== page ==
Here’s the real problem, though. The Big Lie of generalist pop criticism (people who claim to cover “everything”) is actually two lies bound together. The first is that when you write about Kanye West, or whoever his equivalent will be in 2011, you’re writing about “mainstream” music. West, like every other musician on earth, is a niche artist—he may have millions of listeners, but there are untold millions more who have never heard him, may indeed have never heard of him. There is no mainstream. Critical consensus is built through publicity campaigns—writers (still, mostly) get records for free, and then they talk to each other about those records on Twitter, on Facebook, via email, and sometimes in person. And gradually a collective verdict emerges, with the token dissenters oftentimes anticipated and always genially taken into account, all under the unquestioned assumption that this is a record which Must Be Discussed. Which leads to the second lie, which is that the three dozen or so records that become The Sound Of [Year] cover all the bases. That outside the small pasture in which the pop critical community is carefully fed, tended and groomed by the labels and the publicists (and the musicians themselves, now), nothing of importance is happening. If the few dozen critics who write for the ever-shrinking roster of magazines and websites that cover “mainstream” music (including the “indie” division) don’t know about it, it must not be worth knowing about, basically.

But that’s absurd, and my own career path proves it. I write about metal five days a week for MSN Music. In mid-December, I posted a list of the 40 best metal albums of 2010. Mainstream and indie-minded critics, who consider themselves conversant in music, have probably heard as few of them as I’ve heard albums on their year-end lists. The music I spent all of 2010 listening to barely exists, as far as my so-called peers are concerned. And yet, I’m the one who’s considered ignorant when—if—these matters are discussed. The idea that metal (to pick only one) is a specialized genre, but “pop” is the mainstream, the baseline from which all other deviations are calculated, is utterly wrong. I’ll close with my response to the accusation quoted above, which could serve as advice to next year’s crop of eager children looking to break into the writing-about-music-for-money racket:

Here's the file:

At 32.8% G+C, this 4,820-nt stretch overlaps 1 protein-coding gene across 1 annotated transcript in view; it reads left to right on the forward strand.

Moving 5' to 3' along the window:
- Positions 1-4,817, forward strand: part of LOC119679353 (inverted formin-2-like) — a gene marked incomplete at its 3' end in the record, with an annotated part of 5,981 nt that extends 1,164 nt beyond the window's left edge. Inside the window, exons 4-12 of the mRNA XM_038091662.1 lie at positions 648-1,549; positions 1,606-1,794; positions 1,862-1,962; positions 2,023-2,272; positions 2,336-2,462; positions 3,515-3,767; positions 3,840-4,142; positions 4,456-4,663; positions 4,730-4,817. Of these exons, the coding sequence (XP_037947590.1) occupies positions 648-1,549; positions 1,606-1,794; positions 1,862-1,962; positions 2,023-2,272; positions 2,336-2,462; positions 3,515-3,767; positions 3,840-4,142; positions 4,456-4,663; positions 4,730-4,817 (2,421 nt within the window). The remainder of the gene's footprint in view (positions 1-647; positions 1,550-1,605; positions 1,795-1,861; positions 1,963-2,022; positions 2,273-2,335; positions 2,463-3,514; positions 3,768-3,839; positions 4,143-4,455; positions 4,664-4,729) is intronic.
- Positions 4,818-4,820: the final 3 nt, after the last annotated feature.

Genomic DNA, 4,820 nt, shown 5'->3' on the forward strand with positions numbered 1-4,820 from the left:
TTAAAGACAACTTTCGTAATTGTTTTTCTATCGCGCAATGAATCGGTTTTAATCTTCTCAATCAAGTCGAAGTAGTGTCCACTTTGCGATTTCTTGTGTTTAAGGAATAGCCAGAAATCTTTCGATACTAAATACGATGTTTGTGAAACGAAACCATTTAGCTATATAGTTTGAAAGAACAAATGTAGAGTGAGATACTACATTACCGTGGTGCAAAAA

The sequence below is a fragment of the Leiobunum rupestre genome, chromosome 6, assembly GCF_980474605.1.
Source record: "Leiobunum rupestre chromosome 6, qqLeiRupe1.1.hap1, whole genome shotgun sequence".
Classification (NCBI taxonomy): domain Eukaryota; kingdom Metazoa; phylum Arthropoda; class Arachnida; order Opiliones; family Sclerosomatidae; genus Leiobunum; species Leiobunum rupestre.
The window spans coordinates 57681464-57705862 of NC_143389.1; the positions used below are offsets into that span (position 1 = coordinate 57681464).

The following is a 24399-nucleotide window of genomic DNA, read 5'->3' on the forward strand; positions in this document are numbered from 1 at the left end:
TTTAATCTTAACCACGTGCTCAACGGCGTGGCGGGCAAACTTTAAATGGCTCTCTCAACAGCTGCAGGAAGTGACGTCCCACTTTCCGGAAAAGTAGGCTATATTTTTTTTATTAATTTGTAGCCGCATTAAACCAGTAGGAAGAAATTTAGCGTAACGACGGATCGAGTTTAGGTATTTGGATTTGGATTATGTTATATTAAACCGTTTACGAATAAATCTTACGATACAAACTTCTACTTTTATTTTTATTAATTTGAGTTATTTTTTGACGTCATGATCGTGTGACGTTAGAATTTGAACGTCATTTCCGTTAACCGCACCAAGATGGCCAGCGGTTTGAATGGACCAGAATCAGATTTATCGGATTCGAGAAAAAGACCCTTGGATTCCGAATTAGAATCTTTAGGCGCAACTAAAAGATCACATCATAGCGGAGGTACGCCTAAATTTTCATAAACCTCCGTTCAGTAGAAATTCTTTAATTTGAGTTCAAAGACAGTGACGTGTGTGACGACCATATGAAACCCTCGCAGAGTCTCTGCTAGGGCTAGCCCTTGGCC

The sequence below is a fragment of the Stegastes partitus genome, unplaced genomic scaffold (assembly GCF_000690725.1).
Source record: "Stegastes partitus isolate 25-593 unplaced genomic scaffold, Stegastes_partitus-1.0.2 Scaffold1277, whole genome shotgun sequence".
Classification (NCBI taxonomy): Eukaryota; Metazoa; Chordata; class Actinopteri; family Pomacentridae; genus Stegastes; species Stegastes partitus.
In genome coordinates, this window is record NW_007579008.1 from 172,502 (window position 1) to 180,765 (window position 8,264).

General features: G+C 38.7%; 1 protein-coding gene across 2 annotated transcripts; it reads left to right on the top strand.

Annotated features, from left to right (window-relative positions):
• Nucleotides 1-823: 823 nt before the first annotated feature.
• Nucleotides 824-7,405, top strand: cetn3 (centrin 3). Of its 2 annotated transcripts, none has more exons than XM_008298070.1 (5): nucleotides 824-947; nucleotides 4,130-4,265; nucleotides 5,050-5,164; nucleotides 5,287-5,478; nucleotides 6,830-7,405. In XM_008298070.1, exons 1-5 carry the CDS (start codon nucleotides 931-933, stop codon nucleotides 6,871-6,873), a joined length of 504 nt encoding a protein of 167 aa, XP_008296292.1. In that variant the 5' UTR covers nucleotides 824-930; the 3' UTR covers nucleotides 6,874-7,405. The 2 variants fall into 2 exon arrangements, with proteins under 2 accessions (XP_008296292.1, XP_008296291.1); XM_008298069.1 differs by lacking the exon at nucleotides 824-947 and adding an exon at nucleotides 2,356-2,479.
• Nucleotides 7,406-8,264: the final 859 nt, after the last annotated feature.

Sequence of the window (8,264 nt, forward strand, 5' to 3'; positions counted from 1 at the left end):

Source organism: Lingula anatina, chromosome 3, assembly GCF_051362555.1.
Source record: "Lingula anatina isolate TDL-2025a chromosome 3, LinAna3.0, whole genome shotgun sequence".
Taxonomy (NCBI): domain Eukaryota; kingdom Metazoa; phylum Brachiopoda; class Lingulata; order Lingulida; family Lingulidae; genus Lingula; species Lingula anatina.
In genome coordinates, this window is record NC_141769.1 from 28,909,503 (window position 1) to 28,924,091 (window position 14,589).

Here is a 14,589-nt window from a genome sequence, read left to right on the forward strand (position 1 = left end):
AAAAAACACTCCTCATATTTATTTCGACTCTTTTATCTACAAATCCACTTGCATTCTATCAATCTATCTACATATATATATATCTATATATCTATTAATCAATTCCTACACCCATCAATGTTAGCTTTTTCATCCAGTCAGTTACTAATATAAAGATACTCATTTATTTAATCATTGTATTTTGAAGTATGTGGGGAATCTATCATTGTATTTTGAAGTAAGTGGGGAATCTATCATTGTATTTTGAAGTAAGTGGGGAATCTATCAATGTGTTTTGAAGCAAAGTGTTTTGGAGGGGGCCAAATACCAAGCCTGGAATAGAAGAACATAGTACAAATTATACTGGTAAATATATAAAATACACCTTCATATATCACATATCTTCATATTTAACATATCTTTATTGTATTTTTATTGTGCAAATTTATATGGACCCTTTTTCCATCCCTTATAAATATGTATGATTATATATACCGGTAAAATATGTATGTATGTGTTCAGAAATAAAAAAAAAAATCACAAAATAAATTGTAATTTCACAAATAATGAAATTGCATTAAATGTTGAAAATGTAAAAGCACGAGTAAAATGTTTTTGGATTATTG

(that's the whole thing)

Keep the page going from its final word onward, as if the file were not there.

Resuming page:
“Generalist, buffet-table pop criticism is dead. Specialist genre criticism is all that matters anymore, because listener communities are atomized, self-sealing and frequently hostile to outside input. I know who I'm writing for, and more importantly, I know who I'm not writing for. And I'm not gonna pretend to give a flying fuck about Taylor Swift or Kanye West just because all the other writers on my Twitter feed still think platinum-selling records ‘say’ ‘something’ ‘about’ ‘the culture.’ There is no monoculture. Pick a niche and grind it out.”


j. sot said...

i agree with you, re: the pop/indie hegemony of mainstream music criticism, to an extent. but since i believe your argument basically boils down to "art" vs. "pop" in popular music, i gotta say that nobody is required to listen to any "art" music whatsoever--unless they so chose, natch; whereas with "pop," i believe that it's more or less incumbent on the popular music fan to stay abreast of what's what (even if s/he doesn't like it all that much)--if only in the sense of one being a part of an informed citizenry/democracy, if you will. therefore, to my understanding, your challenge above appears to come down to the following: "if you listen to this art music, in which i personally am heavily invested in, i'll listen to your cheap, lowest-common-denominator-targeting pop swill."

(btw, i'm not saying that's literally what you mean, just how it comes across to me here.)

Hank said...
This comment has been removed by the author.
Hank said...

Oops—thought my comment had not made the Blogspot length cut, but it looks like it did. At any rate, my response is now living on Dark Forces Swing:


Thanks for an interesting post, Phil.

Anonymous said...

Right on, Phil! I think that there's a way to work within musical subcommunities as you describe without building walls, as Hank suggests, but you're absolutely spot-on in decrying the inherent power imbalance (and resulting bs) that comes from the *concept* of "mainstream pop" which exists through the exclusion and marginalization of so-called "niche" music such as metal or jazz.

One thing that you point to -- increasing specificity and focus on "niche" musics -- is really important (if it's done without flipping the bird to potential new fans). I recently wrote about how the jazz community is struggling with a very similar issue at my blog:


Keep up the excellent work,